The observed reflected powers are converted to fields and are normalized by the number of contour sets in each grating to arrive at a measured correlated-set amplitude reflectivity. Identical gratings appearing in both channel waveguides are used to normalize out reflectivity variations introduced by differences in fiber-to-channel coupling. In Fig. 4, measured amplitude reflectivity is plotted versus Eq. (2) reflectivity. The agreement between designed and measured contour-set amplitude reflectivities is quite good indicating that the fabrication process provides high fidelity and that the underlying theory is sound. Some deviation from Eq. (2) is expected because the lithographic process exhibits some fidelity variation as the pattern rendered is varied. As seen from Fig. 4, complications of this kind are relatively small. Ultimately, an empirical replacement for Eq. (2) may be devised that accounts for fabrication subtleties as necessary.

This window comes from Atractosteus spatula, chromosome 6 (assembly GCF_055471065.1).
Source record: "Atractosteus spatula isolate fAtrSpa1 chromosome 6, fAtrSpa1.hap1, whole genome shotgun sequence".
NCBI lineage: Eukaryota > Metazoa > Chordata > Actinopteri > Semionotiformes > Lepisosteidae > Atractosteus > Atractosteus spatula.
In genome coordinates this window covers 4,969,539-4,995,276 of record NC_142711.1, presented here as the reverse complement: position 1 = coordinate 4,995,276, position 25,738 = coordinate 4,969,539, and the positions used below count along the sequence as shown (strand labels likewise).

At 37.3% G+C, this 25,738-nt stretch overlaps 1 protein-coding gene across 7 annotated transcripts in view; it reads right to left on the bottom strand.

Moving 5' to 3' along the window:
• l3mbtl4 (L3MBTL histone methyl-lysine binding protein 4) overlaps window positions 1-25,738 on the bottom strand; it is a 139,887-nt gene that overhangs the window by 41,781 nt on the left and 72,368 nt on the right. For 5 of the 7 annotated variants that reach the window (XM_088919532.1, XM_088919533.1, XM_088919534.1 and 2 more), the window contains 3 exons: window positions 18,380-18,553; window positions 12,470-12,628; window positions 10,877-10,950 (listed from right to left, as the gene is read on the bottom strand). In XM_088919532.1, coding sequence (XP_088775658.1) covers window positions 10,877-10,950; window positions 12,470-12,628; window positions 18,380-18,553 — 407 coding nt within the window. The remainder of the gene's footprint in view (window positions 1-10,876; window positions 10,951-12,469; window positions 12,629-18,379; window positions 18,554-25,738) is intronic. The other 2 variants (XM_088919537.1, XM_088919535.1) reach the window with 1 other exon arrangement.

The data of Fig. 4 indicates that correlated-contour apodization is effective in controlling the reflective amplitude of gratings. We now examine how effective refractive index varies with the reflective amplitude. To investigate this issue, we plot index values derived from the eight test gratings as determined by measuring the peak reflected wavelength, λo, for each channel waveguide grating, using the parameters of Table I, and applying the relation n=λo/2do. Resulting index values are plotted (solid points) in Fig. 5(a) as a function of design grating reflectivity. Also plotted as the open triangles, are the similarly derived effective indices for a reference set of channel waveguide gratings whose reflection amplitude is varied using the partial-fill grayscale method . In the partial-fill grayscale method, reflective amplitude is varied by adjusting the width of the grating lines across the channel waveguide. As the width of grating lines varies, the amount of fill material added varies. Thus the average material composition seen by signals changes with reflective amplitude and a significant correlation of amplitude and index may be expected. This reference set of gratings spans a range of wavelengths and reflectivities similar to the correlated-line-set gratings.